Influence of Oil Tanker Subdivision on Probabilistic Oil Outflow Following Side Damage

Zinopoulos, Nicholas (1995) Influence of Oil Tanker Subdivision on Probabilistic Oil Outflow Following Side Damage. MSc(R) thesis, University of Glasgow.

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We live in an era of growing environmental concern. In the future no activity will be considered acceptable unless it is reasonably safe for the environment. Since the late 60's, when growing demand for oil transportation by sea introduced the concept of VLCCs, oil tanker accidents received wide coverage by the media. In 1967 the stranding of the Torrey Canyon highlighted the immense threat of massive pollution that could result from accidental discharge of oil in the event of stranding, collision, etc. The Amoco Cadiz in 1978 and the Exxon Valdez in 1989 are some of the accidents which have since greatly added to the public's concern about that threat. Measures and tentative solutions to the technical aspect of accidental oil pollution from tankers have been put forward from time to time. The U.S. Oil Pollution Act 1990 (O.P.A.'90) and amendment 13F to Annex I of MARPOL 73/78 are the latest attempts to curb accidental oil spillage, by introducing new requirements for the construction of oil tankers. The requirements prescribe double hull construction as the reference in terms of pollution prevention, with MARPOL leaving the door open to novel design solutions that provide "equivalent protection" against oil pollution. The controversy that preceded and followed, particularly in the case of the unilateral enforcement of O.P.A.'90, prompted new research on the subject of oil tanker design assessment. A probabilistic method of assessment, already applied to passenger and cargo ship damage stability, was proposed for the comparison of oil outflow behaviour in collision and grounding accidents. Unfortunately, most of the literature concentrates on the debate over the equivalence of double-hull and mid-deck designs without worrying about improving one concept or the other. The probabilistic assessment is used as a "black-box" tool, fed with an input and yielding an output, without any explicit links between design parameters and oil outflow results. Furthermore, the choice of simplifying assumptions in the application of the probabilistic assessment, obliterates even more these links and limits the usefulness of the results. The present work starts with a short review and critique of the way the probabilistic method was used in oil outflow studies, highlighting in the process their important features and their weaknesses. An enhanced method is proposed, which has the merit of taking into account the random nature of the damage characteristics in the vertical dimension of the ship. Only side damage cases are addressed but the proposed method allows for bottom damage cases to be treated in exactly the same manner, thus providing a unified framework for the complete assessment of a tanker design. With the help of the enhanced probabilistic method, a series of systematic variations of the subdivision arrangement in three tanker design concepts is assessed. An attempt is made to chart the relationship between the choice of design parameter values and the environmental performance of the resulting tanker design. The results of the analysis are validated, when possible, with results from other oil outflow studies, while an explanation is proposed for results showing discrepancies. The analysis results are also used to draw basic guidelines for improving the subdivision arrangement of typical single-skin, double-hull and mid-deck tanker designs. The work shows in conclusion that in each of these concepts the subdivision arrangement can be optimised for a given level of environmental performance and that the probabilistic method of assessment is the way forward in the evolution from purely prescriptive construction regulations to goal-orientated design.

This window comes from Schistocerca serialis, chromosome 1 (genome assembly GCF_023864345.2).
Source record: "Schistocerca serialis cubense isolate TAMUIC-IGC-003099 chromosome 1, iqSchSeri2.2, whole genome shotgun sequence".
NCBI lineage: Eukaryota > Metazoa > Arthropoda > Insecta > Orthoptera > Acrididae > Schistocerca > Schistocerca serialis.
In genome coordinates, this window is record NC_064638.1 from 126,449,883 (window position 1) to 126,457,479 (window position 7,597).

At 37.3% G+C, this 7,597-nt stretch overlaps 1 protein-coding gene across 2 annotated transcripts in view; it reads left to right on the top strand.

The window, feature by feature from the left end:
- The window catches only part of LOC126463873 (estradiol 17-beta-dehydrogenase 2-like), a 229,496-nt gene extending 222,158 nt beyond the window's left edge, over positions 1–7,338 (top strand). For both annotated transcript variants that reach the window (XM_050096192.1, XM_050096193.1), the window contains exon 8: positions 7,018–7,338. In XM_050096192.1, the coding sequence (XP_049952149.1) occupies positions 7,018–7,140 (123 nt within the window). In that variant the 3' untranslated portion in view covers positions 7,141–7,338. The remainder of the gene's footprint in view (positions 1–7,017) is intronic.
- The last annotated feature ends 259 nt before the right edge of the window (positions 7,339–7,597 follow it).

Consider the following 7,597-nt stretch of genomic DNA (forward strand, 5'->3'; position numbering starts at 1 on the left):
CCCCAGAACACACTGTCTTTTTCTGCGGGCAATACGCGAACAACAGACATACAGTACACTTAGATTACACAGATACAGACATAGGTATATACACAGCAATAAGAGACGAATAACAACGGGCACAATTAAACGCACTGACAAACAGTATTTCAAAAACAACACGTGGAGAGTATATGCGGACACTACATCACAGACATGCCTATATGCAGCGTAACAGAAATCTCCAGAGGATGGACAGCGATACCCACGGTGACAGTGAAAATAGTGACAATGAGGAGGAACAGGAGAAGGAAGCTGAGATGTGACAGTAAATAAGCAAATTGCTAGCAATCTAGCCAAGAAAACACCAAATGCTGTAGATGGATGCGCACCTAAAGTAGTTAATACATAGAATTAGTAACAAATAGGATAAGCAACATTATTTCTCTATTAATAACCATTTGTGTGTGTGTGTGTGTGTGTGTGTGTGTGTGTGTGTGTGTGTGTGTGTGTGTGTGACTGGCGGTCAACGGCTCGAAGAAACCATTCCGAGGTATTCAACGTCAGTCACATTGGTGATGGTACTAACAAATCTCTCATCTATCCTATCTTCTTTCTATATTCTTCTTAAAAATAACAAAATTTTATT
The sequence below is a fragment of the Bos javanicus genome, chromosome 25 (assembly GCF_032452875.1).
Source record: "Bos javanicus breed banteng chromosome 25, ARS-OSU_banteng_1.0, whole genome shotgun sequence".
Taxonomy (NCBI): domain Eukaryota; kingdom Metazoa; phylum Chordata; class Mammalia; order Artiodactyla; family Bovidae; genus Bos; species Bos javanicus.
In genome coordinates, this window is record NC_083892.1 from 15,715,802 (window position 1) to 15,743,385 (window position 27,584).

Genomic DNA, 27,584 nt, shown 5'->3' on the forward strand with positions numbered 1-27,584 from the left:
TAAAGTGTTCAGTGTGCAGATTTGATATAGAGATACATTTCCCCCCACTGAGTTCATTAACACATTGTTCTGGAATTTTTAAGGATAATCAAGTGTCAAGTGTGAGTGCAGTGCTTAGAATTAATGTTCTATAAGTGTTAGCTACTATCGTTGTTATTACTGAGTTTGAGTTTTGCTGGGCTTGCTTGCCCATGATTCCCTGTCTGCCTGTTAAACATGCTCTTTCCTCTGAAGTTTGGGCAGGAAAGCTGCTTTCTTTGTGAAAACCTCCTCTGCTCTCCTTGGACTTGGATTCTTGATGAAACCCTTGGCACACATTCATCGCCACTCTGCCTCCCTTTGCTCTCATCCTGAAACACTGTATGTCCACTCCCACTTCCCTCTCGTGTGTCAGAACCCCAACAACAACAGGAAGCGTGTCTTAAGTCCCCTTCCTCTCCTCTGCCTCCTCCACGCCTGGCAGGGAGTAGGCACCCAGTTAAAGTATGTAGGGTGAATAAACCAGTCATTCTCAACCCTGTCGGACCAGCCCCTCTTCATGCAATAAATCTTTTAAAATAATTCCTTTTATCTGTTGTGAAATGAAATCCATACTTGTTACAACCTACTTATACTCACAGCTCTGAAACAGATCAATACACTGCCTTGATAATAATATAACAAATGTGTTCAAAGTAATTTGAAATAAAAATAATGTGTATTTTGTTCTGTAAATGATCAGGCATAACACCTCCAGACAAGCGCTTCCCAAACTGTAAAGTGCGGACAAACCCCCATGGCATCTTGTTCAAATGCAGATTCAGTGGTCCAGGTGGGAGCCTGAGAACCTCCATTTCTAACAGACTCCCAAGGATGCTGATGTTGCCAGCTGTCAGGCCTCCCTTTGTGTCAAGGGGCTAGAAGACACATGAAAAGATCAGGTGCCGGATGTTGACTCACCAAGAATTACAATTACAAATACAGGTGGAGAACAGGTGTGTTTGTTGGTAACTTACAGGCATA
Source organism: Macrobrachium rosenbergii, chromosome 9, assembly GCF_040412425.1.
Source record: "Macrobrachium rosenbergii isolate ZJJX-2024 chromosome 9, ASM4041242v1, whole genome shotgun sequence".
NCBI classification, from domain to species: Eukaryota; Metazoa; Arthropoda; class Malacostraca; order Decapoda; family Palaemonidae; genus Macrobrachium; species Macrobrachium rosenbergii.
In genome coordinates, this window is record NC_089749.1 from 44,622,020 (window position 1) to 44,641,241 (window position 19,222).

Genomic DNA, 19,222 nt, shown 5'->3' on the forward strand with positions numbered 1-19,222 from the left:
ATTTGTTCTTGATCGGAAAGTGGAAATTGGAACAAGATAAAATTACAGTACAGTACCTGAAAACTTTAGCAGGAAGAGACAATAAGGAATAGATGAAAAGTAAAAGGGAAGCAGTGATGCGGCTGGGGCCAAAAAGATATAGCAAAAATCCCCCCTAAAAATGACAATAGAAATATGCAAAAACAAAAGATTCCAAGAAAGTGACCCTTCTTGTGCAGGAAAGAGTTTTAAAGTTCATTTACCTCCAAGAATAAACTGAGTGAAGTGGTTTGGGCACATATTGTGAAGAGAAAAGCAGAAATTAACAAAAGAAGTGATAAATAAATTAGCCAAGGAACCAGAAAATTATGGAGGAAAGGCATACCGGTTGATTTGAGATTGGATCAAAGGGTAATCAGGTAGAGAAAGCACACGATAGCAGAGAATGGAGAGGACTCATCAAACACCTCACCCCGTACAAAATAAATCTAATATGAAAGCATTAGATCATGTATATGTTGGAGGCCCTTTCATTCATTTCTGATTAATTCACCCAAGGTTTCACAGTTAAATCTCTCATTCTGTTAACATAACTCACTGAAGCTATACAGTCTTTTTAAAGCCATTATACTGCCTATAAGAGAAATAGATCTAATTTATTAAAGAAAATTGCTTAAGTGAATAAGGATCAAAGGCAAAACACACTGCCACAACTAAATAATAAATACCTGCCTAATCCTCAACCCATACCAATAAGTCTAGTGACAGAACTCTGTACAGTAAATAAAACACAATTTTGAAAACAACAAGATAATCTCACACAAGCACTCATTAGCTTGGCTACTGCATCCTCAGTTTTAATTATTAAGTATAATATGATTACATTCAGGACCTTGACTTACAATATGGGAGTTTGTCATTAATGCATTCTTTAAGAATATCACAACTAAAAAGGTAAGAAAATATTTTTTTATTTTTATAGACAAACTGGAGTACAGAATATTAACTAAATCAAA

Item Type: Thesis (MSc(R))
Qualification Level: Masters
Additional Information: Adviser: Douglas Faulkner
Keywords: Naval engineering
Date of Award: 1995
Depositing User: Enlighten Team
Unique ID: glathesis:1995-75590
Copyright: Copyright of this thesis is held by the author.
Date Deposited: 19 Dec 2019 09:15
Last Modified: 19 Dec 2019 09:15

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